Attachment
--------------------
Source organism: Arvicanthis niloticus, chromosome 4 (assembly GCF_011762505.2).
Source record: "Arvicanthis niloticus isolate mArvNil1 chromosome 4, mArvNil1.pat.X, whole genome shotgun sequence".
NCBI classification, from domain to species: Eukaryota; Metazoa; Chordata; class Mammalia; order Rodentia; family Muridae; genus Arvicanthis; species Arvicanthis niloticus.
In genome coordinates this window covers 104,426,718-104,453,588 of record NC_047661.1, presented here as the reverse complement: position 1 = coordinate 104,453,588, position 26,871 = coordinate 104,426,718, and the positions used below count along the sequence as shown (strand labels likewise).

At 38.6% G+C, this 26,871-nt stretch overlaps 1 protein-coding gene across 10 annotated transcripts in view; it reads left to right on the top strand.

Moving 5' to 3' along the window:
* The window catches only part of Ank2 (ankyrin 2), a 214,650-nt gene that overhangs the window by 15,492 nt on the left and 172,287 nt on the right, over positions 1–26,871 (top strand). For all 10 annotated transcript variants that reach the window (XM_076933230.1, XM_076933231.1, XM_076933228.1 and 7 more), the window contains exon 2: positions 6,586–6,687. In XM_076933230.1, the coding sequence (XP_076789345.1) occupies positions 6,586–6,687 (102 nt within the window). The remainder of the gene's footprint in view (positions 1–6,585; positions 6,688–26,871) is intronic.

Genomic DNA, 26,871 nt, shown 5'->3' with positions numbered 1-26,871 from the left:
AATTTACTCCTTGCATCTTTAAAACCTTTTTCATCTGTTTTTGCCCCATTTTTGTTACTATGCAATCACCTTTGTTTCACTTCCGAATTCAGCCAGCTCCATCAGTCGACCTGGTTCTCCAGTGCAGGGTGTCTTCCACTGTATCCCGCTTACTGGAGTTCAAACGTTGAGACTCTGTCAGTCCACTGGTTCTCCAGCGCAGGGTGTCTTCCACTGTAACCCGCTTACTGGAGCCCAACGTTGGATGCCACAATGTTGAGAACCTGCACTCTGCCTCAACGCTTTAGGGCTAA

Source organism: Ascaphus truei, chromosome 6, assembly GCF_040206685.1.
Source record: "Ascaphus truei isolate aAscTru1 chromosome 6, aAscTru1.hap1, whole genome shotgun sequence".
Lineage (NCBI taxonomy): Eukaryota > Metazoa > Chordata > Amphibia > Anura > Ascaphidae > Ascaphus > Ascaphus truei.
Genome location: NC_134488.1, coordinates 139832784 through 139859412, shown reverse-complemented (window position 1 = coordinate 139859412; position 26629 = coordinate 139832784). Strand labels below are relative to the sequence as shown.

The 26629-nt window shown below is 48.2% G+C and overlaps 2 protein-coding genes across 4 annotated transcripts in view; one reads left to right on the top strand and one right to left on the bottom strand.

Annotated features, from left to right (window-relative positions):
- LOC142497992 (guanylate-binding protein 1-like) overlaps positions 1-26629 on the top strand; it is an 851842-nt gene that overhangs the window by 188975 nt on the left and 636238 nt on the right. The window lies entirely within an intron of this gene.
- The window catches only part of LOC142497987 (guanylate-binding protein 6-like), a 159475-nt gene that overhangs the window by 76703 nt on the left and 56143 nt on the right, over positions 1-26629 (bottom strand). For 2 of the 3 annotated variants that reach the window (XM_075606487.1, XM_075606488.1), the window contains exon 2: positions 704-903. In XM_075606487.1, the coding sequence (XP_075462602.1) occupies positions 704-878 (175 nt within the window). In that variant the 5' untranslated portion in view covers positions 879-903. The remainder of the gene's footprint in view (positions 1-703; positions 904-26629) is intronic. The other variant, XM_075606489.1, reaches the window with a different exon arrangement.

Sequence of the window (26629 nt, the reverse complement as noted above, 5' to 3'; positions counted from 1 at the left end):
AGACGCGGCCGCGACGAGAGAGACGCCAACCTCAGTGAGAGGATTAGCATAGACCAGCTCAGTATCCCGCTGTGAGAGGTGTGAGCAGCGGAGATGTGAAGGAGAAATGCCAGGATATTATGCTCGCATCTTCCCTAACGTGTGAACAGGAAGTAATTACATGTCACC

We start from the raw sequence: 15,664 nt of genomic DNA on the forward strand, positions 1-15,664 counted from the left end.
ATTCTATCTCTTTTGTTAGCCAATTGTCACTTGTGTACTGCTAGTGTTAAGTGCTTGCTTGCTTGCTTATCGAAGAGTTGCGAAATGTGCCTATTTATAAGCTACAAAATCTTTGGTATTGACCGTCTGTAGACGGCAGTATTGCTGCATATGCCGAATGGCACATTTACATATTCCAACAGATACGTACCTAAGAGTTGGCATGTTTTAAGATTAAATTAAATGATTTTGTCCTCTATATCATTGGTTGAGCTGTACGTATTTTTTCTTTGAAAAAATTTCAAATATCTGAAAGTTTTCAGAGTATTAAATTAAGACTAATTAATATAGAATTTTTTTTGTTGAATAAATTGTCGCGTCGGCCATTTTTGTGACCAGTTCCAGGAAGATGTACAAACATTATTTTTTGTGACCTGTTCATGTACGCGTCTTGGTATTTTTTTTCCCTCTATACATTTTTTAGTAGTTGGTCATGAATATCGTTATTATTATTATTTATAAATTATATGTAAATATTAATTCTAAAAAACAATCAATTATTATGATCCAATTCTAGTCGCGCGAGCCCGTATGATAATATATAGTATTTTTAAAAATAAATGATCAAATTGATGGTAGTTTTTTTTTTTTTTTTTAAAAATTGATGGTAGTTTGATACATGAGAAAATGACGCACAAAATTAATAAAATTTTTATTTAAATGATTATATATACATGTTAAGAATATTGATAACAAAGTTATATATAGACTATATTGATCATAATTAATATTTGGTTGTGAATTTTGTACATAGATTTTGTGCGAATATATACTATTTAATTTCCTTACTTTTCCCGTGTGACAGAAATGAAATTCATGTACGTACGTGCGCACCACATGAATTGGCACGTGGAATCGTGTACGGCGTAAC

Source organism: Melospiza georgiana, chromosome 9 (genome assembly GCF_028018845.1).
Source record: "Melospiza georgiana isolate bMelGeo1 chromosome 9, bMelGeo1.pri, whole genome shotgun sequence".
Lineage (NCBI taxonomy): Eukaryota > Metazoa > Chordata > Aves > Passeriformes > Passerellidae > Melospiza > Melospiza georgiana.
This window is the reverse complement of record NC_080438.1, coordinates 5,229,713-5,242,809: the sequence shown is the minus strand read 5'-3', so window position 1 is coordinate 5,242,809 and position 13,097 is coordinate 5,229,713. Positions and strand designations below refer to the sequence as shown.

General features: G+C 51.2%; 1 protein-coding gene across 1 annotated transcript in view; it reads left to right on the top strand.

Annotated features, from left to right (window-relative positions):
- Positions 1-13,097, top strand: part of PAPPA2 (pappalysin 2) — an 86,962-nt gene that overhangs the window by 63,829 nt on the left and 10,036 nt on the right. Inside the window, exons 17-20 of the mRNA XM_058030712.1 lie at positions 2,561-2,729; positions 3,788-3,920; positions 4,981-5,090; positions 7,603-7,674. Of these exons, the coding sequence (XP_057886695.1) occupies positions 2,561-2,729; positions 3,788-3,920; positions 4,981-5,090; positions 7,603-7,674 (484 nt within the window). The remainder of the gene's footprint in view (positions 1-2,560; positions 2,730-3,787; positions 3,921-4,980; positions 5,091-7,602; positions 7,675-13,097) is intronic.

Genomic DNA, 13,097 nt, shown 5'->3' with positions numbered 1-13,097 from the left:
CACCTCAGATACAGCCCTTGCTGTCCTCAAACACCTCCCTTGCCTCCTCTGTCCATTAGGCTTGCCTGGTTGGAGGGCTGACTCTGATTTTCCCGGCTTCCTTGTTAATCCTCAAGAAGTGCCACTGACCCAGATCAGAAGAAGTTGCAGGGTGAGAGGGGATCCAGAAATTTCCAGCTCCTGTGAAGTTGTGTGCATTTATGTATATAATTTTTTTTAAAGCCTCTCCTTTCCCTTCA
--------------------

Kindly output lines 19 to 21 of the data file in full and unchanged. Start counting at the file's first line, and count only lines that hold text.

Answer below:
AGACGCGGCCGCGACGAGAGAGACGCCAACCTCAGTGAGAGGATTAGCATAGACCAGCTCAGTATCCCGCTGTGAGAGGTGTGAGCAGCGGAGATGTGAAGGAGAAATGCCAGGATATTATGCTCGCATCTTCCCTAACGTGTGAACAGGAAGTAATTACATGTCACC

We start from the raw sequence: 15,664 nt of genomic DNA on the forward strand, positions 1-15,664 counted from the left end.
ATTCTATCTCTTTTGTTAGCCAATTGTCACTTGTGTACTGCTAGTGTTAAGTGCTTGCTTGCTTGCTTATCGAAGAGTTGCGAAATGTGCCTATTTATAAGCTACAAAATCTTTGGTATTGACCGTCTGTAGACGGCAGTATTGCTGCATATGCCGAATGGCACATTTACATATTCCAACAGATACGTACCTAAGAGTTGGCATGTTTTAAGATTAAATTAAATGATTTTGTCCTCTATATCATTGGTTGAGCTGTACGTATTTTTTCTTTGAAAAAATTTCAAATATCTGAAAGTTTTCAGAGTATTAAATTAAGACTAATTAATATAGAATTTTTTTTGTTGAATAAATTGTCGCGTCGGCCATTTTTGTGACCAGTTCCAGGAAGATGTACAAACATTATTTTTTGTGACCTGTTCATGTACGCGTCTTGGTATTTTTTTTCCCTCTATACATTTTTTAGTAGTTGGTCATGAATATCGTTATTATTATTATTTATAAATTATATGTAAATATTAATTCTAAAAAACAATCAATTATTATGATCCAATTCTAGTCGCGCGAGCCCGTATGATAATATATAGTATTTTTAAAAATAAATGATCAAATTGATGGTAGTTTTTTTTTTTTTTTTTAAAAATTGATGGTAGTTTGATACATGAGAAAATGACGCACAAAATTAATAAAATTTTTATTTAAATGATTATATATACATGTTAAGAATATTGATAACAAAGTTATATATAGACTATATTGATCATAATTAATATTTGGTTGTGAATTTTGTACATAGATTTTGTGCGAATATATACTATTTAATTTCCTTACTTTTCCCGTGTGACAGAAATGAAATTCATGTACGTACGTGCGCACCACATGAATTGGCACGTGGAATCGTGTACGGCGTAAC